Lane County Department of Public Works held its second public meeting in the area May 4 at Siuslaw Valley Fire and Rescue Main Station. The presentation was the fifth in the current series of public meetings, which is intended to solicit input on the department’s Master Park Plan.
The presentation was an interactive exercise between department administrators and the Florence community, similar to a previous meeting held in Mapleton. The format employed used charts and informational slides to prompt audience members to consider and discuss the direction that the county should take in developing and maintaining the various parks in the county system.
Lane County Public Works Director Tim Elsea commented on the desire of his department to get as much information from the public as possible.
“We are working with the residents to create a Parks Master Plan that will not only serve the county for the next 20 years, but for the next generation,” Elsea said.
According to the meeting, Lane County’s parks system includes 71 parks and more than 4,000 acres.
“These parks are vital to the quality of life of our residents, and Lane County needs to understand what our residents’ value in order to be the best possible steward of those parks,” Elsea said. Parks and Animal Services Manager Mike Russell moderated the meeting, which had approximately 50 attendees.
County staff said the Florence meeting had the largest turnout for the series so far.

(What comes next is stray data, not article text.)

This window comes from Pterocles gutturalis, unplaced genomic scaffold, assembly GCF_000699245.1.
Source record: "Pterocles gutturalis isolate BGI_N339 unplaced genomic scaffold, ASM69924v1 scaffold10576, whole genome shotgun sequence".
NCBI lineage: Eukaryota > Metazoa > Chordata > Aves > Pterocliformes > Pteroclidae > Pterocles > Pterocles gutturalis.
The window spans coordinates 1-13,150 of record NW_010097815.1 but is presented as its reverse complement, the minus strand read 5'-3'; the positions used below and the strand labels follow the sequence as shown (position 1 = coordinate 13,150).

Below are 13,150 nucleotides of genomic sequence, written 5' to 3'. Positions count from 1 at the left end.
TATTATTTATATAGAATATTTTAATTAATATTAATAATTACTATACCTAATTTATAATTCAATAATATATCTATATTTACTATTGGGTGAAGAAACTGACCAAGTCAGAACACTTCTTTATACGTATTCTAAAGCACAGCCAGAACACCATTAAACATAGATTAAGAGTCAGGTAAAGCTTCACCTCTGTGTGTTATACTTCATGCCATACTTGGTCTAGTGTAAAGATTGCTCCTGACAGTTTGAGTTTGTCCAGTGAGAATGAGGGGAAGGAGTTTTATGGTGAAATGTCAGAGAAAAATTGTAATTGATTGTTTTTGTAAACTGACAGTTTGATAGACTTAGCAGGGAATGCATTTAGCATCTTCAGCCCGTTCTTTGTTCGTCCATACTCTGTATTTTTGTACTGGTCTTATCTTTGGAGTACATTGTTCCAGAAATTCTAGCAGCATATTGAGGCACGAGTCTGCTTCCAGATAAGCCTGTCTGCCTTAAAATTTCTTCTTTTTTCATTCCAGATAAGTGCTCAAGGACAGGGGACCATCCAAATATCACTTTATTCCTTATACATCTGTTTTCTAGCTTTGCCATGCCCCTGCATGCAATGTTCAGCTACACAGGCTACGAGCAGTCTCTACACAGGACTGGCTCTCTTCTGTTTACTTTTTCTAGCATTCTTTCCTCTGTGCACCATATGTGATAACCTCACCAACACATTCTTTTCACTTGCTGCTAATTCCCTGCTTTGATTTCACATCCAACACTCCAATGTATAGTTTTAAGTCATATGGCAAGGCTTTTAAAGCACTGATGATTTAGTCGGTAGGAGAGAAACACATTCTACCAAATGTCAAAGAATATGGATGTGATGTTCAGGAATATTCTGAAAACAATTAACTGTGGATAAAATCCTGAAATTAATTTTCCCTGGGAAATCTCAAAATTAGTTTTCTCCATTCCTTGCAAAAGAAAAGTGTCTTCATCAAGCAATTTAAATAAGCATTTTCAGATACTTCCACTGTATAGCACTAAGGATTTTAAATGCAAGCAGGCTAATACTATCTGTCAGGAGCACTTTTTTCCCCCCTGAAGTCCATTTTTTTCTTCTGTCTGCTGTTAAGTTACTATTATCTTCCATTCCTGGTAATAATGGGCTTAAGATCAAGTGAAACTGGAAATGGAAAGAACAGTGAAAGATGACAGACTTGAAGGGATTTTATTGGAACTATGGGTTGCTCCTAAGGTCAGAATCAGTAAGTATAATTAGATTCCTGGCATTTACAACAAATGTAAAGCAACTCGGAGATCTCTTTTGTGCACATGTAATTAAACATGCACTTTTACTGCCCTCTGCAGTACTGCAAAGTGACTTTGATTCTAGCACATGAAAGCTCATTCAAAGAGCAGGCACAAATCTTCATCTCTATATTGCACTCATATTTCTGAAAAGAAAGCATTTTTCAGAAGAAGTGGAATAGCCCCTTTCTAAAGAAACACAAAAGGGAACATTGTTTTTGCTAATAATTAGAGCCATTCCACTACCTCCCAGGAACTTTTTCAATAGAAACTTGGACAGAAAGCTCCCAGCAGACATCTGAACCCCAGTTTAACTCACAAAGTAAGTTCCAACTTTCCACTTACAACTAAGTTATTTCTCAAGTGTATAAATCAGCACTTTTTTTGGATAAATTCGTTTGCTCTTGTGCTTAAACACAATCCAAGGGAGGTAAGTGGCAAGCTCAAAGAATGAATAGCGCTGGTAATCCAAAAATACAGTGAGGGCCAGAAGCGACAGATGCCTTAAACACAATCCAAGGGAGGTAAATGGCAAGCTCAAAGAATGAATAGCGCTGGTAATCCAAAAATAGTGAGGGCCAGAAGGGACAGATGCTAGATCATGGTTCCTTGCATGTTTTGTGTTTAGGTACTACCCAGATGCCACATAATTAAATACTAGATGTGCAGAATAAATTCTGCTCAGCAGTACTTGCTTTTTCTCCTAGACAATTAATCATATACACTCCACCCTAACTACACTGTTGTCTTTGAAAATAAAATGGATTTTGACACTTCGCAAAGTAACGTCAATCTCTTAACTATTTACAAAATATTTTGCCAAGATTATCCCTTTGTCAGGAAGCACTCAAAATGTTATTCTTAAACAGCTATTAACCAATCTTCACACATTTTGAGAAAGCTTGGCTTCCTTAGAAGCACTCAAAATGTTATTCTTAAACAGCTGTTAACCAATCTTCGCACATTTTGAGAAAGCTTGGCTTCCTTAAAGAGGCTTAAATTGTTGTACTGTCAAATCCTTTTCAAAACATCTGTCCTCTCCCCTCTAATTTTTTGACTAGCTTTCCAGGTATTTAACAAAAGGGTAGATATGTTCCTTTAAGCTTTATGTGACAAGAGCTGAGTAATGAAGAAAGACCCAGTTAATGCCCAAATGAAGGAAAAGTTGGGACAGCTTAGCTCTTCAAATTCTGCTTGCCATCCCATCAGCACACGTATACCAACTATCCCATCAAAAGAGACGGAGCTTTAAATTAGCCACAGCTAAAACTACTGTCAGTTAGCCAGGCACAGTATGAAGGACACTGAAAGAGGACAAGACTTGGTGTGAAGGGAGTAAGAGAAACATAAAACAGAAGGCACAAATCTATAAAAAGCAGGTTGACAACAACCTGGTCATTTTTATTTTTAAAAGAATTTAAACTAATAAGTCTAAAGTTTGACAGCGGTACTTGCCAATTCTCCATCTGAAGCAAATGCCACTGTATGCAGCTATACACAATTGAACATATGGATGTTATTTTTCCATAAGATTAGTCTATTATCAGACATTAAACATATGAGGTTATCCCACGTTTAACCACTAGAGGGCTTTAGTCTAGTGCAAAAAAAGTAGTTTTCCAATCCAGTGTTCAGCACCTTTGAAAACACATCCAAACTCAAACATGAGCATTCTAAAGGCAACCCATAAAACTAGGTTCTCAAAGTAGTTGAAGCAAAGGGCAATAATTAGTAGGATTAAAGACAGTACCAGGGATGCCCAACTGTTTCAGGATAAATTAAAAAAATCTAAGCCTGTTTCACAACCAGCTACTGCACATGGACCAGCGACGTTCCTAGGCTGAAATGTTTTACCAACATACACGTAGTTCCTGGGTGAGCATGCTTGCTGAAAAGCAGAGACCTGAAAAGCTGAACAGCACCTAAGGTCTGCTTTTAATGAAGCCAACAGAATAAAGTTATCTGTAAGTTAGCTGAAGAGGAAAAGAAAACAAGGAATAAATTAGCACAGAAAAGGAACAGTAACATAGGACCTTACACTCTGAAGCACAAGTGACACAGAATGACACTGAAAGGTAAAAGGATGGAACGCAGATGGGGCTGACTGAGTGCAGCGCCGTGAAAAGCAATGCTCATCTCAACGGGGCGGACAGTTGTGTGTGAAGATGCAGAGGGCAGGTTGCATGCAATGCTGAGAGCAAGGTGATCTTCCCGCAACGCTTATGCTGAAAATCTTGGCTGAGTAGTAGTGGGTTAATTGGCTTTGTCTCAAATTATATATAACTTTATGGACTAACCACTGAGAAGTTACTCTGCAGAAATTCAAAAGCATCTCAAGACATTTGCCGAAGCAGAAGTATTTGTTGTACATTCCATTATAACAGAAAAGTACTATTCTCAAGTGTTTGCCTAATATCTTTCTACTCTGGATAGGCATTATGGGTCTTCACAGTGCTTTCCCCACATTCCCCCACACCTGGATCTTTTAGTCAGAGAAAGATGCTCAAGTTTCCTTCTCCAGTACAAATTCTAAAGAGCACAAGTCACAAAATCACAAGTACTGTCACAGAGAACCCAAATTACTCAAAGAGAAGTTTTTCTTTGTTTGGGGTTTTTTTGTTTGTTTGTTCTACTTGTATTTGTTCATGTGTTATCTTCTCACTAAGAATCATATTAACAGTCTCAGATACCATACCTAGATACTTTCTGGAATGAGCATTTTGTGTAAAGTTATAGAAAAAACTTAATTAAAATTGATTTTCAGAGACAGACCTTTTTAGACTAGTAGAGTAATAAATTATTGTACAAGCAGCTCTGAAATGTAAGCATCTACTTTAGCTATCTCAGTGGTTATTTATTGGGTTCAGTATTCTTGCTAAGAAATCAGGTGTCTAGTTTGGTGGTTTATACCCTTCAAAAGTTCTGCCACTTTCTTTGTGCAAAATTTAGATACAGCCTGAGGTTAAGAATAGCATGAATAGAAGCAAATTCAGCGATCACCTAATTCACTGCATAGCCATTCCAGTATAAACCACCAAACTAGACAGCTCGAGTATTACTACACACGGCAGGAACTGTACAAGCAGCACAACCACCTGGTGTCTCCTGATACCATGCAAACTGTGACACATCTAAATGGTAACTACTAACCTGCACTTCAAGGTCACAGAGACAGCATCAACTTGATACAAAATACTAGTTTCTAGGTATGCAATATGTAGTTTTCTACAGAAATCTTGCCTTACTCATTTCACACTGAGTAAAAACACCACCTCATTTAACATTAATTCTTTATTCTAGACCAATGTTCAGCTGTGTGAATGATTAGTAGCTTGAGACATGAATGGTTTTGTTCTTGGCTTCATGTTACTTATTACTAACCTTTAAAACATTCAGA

Members of the Parks Master Plan Task Force also contributed to the discussion. One of those members, Florence resident Mike Allen, has been involved in the task force since it began just over a year ago.
“It started when I became interested in our local Harbor Vista Park and I was a host there with my wife. At the time, the county parks system was doing a revisioning of their master plan and they were looking for people to represent districts across the whole county,” Allen said. “They were looking for someone from the coast to give input. I responded and they choose myself and two others from the area to represent the coastal community interests.”
Allen and the task force spent much of the past year getting familiar with the previous incarnations of the county’s plan and learning of the need for public input on the project moving forward.
“We met four or five times at the park offices in Eugene and ... we did a lot of visioning activities,” Allen said. “There was a broad spectrum of people, not just from the coastal areas but from across the county, and some members of the parks advisory committee joined us as well.”
Public input provided at the park meetings has provided Elsea’s department with many new ideas and issues to consider while formulating the plan moving forward.
“So far, this process has reaffirmed how much people value their parks, and it is honestly energizing to us to hear how Lane County Parks improves quality of life for the residents we serve. We have also heard a strong desire for greater involvement by ‘Friends of’ groups and for additional investment in park facilities,” Elsea said.
He also said that most residents believe it will take many different approaches, coalitions and partnerships to maintain the resources currently available while planning for the improvements needed to serve the community in the future.
Allen added an important element to the discussion by suggesting an increase in one area that the county should consider when finalizing the master plan.
“I wanted to bring to these meetings my interest in having the county park system provide more educational opportunities, and I found that I wasn’t alone in that desire,” Allen said.
County residents are encouraged to participate in the development of the master plan by going online and completing a survey about the issues being considered.
There will also be additional public meetings held in Oakridge and Springfield.
For more information, visit www.lanecounty.org/parks.